Three researchers won the 2018 Nobel Prize in Chemistry for applying the principles of evolution to create new molecules that have been the building blocks for developments in pharmaceuticals and biofuels.
Frances Arnold, an elected fellow of the American Association for the Advancement of Science, was awarded half of the $1.01 million prize for conducting the first directed evolution of enzymes in 1993. George Smith – also a AAAS fellow – and Sir Gregory Winter shared the other half of the award for Smith’s method for evolving new proteins and Winter’s work using that technique to develop antibody-based drugs, according to the Royal Swedish Academy of Sciences, which announced the awards Oct. 3 in Stockholm.
“This year’s prize in chemistry rewards a revolution based on evolution,” said Claes Gustafsson, chairman of the Nobel Committee for Chemistry. “Our laureates have applied principles of Darwin in the test tubes and used this approach to develop new types of chemicals for the greater benefit of humankind.”
Arnold is the fifth woman to receive the Nobel Prize in Chemistry in the 117-year history of the award. She was elected a fellow of AAAS’ Section on Engineering in 2009. A member of AAAS, Arnold has also served as a member of the AAAS Committee on Nominations from 2015 to 2017 and as a Member at Large from the Section on Engineering.
Like many of her fellow researchers, Arnold initially took a logical approach to rebuilding enzymes – the catalysts for chemical reactions in organisms – to give them new properties. Arnold soon decided to abandon this approach in recognition of the infinite complexity of enzymes. Instead she sought inspiration from evolution by introducing random changes to an enzyme. She was able to produce thousands of new varieties. Into one that worked best in a particular solvent, Arnold introduced another set of random mutations, yielding a variant that worked 256 times better than the original enzyme. In contrast with natural selection, directed evolution allows the scientist to select the fittest enzyme from random mutations.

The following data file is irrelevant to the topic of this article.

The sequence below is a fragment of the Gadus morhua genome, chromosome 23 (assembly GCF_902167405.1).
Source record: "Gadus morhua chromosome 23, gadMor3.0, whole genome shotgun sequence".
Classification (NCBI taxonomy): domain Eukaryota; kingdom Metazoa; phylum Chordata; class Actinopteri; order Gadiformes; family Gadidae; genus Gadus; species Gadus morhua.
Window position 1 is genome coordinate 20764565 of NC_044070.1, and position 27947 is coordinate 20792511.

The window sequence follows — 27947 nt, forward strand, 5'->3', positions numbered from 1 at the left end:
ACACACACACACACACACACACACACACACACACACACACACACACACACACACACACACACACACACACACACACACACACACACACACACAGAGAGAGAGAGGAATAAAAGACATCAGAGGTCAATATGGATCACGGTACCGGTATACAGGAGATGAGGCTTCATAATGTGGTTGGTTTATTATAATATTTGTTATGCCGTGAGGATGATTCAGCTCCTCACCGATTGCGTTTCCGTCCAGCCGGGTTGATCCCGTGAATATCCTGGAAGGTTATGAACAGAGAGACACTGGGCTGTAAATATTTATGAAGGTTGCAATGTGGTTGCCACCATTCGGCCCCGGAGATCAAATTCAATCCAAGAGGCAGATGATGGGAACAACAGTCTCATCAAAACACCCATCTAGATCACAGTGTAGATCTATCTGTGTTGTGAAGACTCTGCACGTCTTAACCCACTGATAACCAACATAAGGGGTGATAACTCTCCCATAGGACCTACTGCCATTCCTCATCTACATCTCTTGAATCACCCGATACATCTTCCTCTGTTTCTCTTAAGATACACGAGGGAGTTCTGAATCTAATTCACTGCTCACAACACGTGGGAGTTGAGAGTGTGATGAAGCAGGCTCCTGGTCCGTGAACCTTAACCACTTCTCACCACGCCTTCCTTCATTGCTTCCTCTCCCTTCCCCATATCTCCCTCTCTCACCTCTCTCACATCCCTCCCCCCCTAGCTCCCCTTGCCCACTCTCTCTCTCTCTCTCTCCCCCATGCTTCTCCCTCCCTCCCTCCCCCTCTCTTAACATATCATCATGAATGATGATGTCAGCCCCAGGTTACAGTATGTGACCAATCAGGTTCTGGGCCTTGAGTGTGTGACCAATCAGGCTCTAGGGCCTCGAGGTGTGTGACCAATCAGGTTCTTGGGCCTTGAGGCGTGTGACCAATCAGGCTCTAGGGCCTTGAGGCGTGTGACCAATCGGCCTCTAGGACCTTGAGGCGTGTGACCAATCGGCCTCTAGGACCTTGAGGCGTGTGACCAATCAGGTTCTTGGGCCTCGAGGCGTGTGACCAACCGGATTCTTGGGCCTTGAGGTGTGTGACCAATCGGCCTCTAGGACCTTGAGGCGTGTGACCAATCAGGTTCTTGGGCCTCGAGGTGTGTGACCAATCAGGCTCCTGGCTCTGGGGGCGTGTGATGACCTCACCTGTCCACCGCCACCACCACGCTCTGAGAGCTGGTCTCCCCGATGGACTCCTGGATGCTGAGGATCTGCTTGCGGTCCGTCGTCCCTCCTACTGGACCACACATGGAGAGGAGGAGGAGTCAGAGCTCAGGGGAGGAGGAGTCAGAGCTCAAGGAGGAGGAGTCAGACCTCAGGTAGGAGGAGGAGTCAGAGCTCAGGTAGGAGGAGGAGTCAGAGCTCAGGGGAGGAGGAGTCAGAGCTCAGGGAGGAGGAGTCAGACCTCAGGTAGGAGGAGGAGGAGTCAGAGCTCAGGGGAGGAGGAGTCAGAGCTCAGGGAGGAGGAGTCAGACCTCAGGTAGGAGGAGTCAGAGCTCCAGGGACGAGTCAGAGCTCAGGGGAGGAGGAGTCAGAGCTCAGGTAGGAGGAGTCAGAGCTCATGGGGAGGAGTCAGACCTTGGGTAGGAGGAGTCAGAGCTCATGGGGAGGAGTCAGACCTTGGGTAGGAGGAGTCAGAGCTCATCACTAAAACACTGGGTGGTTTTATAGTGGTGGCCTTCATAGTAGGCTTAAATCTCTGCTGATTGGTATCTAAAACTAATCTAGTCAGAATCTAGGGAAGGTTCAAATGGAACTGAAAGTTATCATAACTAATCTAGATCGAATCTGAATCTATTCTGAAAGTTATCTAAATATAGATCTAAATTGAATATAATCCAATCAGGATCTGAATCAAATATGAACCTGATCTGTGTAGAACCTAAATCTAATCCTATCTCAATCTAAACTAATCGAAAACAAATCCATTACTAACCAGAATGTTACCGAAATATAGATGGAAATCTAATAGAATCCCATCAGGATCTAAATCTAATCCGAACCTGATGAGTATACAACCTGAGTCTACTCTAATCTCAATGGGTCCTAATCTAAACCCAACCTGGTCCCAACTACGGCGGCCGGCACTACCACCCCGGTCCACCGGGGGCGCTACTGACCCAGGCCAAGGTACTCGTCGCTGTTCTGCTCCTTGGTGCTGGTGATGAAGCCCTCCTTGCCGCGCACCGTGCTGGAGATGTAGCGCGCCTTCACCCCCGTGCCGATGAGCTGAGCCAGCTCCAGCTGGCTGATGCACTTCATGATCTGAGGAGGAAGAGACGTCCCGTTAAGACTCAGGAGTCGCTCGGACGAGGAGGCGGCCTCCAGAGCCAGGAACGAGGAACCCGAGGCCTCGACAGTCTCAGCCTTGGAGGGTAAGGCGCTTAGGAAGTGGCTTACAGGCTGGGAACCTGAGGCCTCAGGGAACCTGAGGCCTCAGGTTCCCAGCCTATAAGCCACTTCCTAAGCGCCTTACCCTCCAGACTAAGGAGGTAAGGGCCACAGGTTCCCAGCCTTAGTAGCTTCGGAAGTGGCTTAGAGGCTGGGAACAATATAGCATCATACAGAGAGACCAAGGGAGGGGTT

Arnold, a professor of chemical engineering, bioengineering and biochemistry at the California Institute of Technology, is now working to develop enzymes that can be used to produce biofuels and greener plastics. She has created enzymes that have led to more environmentally friendly pharmaceuticals because chemical processes are sped up and produce fewer byproducts.
The other half of the award honored Smith and Winter for their work that has led to new pharmaceuticals. Smith, now professor emeritus in biological sciences at the University of Missouri, developed a technique in 1985 called phage display, which uses a virus that infects bacteria, known as a bacteriophage, to evolve new proteins. Smith was elected a AAAS fellow in the Section on Biological Sciences in 1999.
Winter, research leader emeritus at the MRC Laboratory of Molecular Biology in Cambridge, U.K., used this technique to evolve new antibodies that form the basis for new medicines. He and his colleagues developed the first pharmaceutical drawn from a human antibody, adalimumab, which is sold under the name Humira to treat rheumatoid arthritis, psoriasis and inflammatory bowel disease. Its success has inspired new research – currently in various stages – on other pharmaceuticals made from antibodies to treat metastatic cancer, autoimmune diseases and Alzheimer’s disease.
“Directed evolution and phage display have become powerful and widely used methods for identifying molecules with sought after properties. They rely on the creation of a large and diverse set of possibilities and selecting the ones with the most desirable properties,” said Jeremy Berg, editor-in-chief of the Science family of journals, said. “Many research reagents, drug candidates, and catalysts have been discovered through these approaches.”
Said the Nobel Committee, “We are in the early days of directed evolution’s revolution which, in many different ways, is bringing and will bring the greatest benefit to humankind.”